Saturday, March 27, 2010

Cambodge et la Cuisine Francaise

If you're spending more than a few days in Cambodia you probably won't want to be eating Khmer cuisine all the time. While I did discover some restaurants that do fantastic things with the traditional cuisine of Cambodia, there's much less variety than in, say, Vietnam or Thailand. Siem Reap is such a tourist hub for Angkor and surrounding temples that Western restaurants abound, but I wouldn't think of trying any of the Mexican or Italian places. French is another matter, as I'd heard that one could get some truly excellent French food in town. It makes sense. Not only is there the colonial legacy, but there are so many French expats working on restoration and development projects. Khmer cuisine itself doesn't bear the French influence to any real extent, by the way, as Vietnamese does.

Samot is a small restaurant in the crowded, touristy Pub Street area of Siem Reap specializing in French-inspired seafood dishes. Though the menu doesn't state it specifically, it's a small plates restaurant, so 2-3 dishes per person would be in order. I tried two dishes. The jumbo prawns flambe in a whiskey sauce with Kampot peppercorns (fabulously aromatic peppercorns from the Kampot highlands of Cambodia) were brilliant, and I soaked up every last bit of peppercorn-laden sauce with the restaurant's excellent bread. Not nearly as stunning, but still good, were the baked red snapper filets, served over green beans in what I took to be a meuniere sauce. According to the menu the dish was to be served with eggplant caviar, but it appeared that wild mushrooms were a replacement that evening. Samot is a small, comfortable, casual place. It's a gem in a thicket of mediocre, tourist-oriented restaurants. It's in the passage between the Old Market and Pub Street. I refuse to link to the website, as it commits all the crimes endemic to bad restaurant websites.

I had a chance to meet the charming chef/owner Patrick Guerry on my way out. According to his CV, he's been around the block, or at least the world, with stints in St. Bart's, the Maldives, and a Florida-based cruise line before arriving in Cambodia to head the kitchen at the Sofitel Angkor. After that he set out on his own, and opened Samot a couple of years ago. When I told Guerry I wrote about food he suggested I try another French restaurant in town, Abacus.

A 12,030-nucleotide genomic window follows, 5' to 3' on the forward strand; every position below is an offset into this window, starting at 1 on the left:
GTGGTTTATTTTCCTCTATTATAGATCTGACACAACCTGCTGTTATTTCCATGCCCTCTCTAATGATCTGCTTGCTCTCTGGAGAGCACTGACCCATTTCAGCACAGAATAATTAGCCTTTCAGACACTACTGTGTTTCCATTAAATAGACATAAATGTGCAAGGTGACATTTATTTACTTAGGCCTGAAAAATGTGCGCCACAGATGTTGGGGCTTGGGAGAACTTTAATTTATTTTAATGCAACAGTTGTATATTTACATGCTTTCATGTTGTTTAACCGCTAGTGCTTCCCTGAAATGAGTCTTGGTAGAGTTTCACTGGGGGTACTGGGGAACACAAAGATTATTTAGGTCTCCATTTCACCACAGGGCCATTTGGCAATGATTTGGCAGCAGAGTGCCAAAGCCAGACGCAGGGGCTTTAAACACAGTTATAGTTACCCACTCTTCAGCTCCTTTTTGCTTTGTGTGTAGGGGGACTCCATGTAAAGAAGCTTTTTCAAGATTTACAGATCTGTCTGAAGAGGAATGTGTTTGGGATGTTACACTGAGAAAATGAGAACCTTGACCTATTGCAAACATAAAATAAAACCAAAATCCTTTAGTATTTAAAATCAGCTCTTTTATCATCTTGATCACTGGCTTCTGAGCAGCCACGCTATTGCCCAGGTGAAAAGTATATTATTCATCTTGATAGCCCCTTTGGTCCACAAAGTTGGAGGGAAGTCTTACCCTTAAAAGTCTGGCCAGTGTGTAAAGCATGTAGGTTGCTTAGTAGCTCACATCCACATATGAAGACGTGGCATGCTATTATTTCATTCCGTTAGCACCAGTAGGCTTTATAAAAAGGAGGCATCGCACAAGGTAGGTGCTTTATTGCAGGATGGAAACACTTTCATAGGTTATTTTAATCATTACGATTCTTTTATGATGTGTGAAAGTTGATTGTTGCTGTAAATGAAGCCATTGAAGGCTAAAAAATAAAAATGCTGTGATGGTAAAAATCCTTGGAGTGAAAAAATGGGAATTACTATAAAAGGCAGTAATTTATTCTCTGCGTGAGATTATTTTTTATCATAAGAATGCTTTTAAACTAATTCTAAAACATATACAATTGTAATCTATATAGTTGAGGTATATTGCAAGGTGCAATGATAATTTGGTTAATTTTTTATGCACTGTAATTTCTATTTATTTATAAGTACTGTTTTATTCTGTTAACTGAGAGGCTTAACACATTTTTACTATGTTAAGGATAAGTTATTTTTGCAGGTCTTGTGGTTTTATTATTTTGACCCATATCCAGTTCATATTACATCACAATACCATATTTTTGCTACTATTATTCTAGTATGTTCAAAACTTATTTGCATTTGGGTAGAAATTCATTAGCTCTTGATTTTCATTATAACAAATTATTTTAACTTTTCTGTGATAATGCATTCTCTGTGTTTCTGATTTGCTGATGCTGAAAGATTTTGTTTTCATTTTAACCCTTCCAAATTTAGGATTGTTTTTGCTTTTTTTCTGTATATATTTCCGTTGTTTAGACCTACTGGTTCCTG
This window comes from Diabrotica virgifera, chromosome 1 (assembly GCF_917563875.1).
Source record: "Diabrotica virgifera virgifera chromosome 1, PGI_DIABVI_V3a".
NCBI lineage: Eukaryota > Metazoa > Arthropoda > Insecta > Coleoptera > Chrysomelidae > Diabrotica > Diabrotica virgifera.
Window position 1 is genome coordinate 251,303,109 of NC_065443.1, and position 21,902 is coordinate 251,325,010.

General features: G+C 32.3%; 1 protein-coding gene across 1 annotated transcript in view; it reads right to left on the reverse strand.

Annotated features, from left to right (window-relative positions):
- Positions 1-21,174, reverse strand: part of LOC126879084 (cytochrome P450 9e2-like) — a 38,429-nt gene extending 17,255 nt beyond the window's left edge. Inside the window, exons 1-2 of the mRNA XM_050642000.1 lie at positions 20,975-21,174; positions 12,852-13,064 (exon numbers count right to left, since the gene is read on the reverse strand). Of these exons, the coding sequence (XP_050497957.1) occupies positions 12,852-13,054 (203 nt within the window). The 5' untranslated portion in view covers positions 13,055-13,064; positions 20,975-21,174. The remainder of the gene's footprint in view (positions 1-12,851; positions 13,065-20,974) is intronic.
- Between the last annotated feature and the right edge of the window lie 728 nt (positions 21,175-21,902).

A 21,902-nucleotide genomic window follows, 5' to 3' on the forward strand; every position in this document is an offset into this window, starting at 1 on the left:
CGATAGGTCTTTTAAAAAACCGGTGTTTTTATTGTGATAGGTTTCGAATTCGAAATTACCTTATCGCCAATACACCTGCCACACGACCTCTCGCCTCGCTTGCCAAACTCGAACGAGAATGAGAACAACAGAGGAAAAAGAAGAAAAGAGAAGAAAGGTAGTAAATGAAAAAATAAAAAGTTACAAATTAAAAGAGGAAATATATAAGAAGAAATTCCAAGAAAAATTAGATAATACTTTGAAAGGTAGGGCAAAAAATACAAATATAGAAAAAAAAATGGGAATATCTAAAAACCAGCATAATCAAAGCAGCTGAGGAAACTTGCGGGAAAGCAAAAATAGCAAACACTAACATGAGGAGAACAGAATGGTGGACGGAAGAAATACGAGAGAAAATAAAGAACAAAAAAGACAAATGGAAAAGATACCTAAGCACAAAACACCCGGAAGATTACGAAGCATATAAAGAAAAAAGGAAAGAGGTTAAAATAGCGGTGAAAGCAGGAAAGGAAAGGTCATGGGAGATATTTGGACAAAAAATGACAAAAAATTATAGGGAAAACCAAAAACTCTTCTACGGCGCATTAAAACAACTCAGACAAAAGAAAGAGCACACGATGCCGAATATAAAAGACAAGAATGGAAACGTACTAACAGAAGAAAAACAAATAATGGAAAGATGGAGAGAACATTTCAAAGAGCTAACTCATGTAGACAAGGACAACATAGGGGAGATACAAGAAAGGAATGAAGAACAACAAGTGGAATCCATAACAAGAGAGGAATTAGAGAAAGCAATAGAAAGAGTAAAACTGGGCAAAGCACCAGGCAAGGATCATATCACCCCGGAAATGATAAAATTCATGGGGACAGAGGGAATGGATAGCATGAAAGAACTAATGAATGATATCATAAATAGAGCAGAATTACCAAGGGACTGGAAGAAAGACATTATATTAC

Abacus is a bit more of a formal restaurant, with a larger menu and full-size main courses. It is now in its second location, which conveniently was right across the road from my hotel. The owner is from the South of France, and that's reflected in the menu, which is done on a blackboard, as it changes weekly. So much of the menu was tempting, but I wasn't ravenous that evening, so I only went for a main course, leg of lamb, which was wonderful, in a very complementary black olive sauce and cooked perfectly medium-rare per my request. One can choose two sides from a generous list. I chose the ratatouille (good but not really special) and black rice. The owner told me that their lamb is sourced from Australia (leg and shank) and New Zealand (chops). The serving was enormous, and I just couldn't handle the prospect of dessert, which is a shame, because the warm apple tart with Kampot peppercorns and soy ice cream seemed so intriguing.

I didn't drink wine with my meals, as I wasn't really in a drinking mood. I'd say for food alone, expect to pay $15-25 per person at either restaurant. Expensive by Cambodia standards but a steal for French food of this quality.


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